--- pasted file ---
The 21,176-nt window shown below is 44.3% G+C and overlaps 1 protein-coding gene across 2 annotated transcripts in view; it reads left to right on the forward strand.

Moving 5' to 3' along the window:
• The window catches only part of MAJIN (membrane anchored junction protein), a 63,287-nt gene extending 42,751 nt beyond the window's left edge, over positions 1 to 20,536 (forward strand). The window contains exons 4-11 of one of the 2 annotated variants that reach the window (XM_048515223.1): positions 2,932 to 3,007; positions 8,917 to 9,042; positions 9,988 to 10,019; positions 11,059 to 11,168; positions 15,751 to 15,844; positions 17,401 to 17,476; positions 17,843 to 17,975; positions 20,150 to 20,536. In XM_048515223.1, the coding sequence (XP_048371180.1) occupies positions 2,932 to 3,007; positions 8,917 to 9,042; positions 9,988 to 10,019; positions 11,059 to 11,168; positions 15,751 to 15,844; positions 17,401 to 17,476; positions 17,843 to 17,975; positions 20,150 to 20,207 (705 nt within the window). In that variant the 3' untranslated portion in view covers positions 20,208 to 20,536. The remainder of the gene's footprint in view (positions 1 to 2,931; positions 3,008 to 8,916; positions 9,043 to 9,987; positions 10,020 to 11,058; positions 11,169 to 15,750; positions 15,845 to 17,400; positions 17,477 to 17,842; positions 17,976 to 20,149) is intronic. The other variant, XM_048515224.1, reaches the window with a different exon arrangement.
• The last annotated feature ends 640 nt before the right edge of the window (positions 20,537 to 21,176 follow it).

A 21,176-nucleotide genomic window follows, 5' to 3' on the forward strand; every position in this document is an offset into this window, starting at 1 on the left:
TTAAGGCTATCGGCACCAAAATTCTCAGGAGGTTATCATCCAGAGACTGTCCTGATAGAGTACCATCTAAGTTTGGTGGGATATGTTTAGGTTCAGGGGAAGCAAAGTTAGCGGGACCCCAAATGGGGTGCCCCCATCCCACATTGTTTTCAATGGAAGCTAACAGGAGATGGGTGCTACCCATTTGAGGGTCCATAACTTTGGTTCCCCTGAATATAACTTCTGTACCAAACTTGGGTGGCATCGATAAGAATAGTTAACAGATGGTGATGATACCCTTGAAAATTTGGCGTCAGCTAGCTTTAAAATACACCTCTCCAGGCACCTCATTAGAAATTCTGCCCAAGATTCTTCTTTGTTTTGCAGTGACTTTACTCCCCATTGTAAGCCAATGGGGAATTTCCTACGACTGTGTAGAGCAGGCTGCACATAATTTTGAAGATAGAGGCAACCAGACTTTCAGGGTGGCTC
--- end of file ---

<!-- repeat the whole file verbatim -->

The 21,176-nt window shown below is 44.3% G+C and overlaps 1 protein-coding gene across 2 annotated transcripts in view; it reads left to right on the forward strand.

Moving 5' to 3' along the window:
• The window catches only part of MAJIN (membrane anchored junction protein), a 63,287-nt gene extending 42,751 nt beyond the window's left edge, over positions 1 to 20,536 (forward strand). The window contains exons 4-11 of one of the 2 annotated variants that reach the window (XM_048515223.1): positions 2,932 to 3,007; positions 8,917 to 9,042; positions 9,988 to 10,019; positions 11,059 to 11,168; positions 15,751 to 15,844; positions 17,401 to 17,476; positions 17,843 to 17,975; positions 20,150 to 20,536. In XM_048515223.1, the coding sequence (XP_048371180.1) occupies positions 2,932 to 3,007; positions 8,917 to 9,042; positions 9,988 to 10,019; positions 11,059 to 11,168; positions 15,751 to 15,844; positions 17,401 to 17,476; positions 17,843 to 17,975; positions 20,150 to 20,207 (705 nt within the window). In that variant the 3' untranslated portion in view covers positions 20,208 to 20,536. The remainder of the gene's footprint in view (positions 1 to 2,931; positions 3,008 to 8,916; positions 9,043 to 9,987; positions 10,020 to 11,058; positions 11,169 to 15,750; positions 15,845 to 17,400; positions 17,477 to 17,842; positions 17,976 to 20,149) is intronic. The other variant, XM_048515224.1, reaches the window with a different exon arrangement.
• The last annotated feature ends 640 nt before the right edge of the window (positions 20,537 to 21,176 follow it).

A 21,176-nucleotide genomic window follows, 5' to 3' on the forward strand; every position in this document is an offset into this window, starting at 1 on the left:
TTAAGGCTATCGGCACCAAAATTCTCAGGAGGTTATCATCCAGAGACTGTCCTGATAGAGTACCATCTAAGTTTGGTGGGATATGTTTAGGTTCAGGGGAAGCAAAGTTAGCGGGACCCCAAATGGGGTGCCCCCATCCCACATTGTTTTCAATGGAAGCTAACAGGAGATGGGTGCTACCCATTTGAGGGTCCATAACTTTGGTTCCCCTGAATATAACTTCTGTACCAAACTTGGGTGGCATCGATAAGAATAGTTAACAGATGGTGATGATACCCTTGAAAATTTGGCGTCAGCTAGCTTTAAAATACACCTCTCCAGGCACCTCATTAGAAATTCTGCCCAAGATTCTTCTTTGTTTTGCAGTGACTTTACTCCCCATTGTAAGCCAATGGGGAATTTCCTACGACTGTGTAGAGCAGGCTGCACATAATTTTGAAGATAGAGGCAACCAGACTTTCAGGGTGGCTC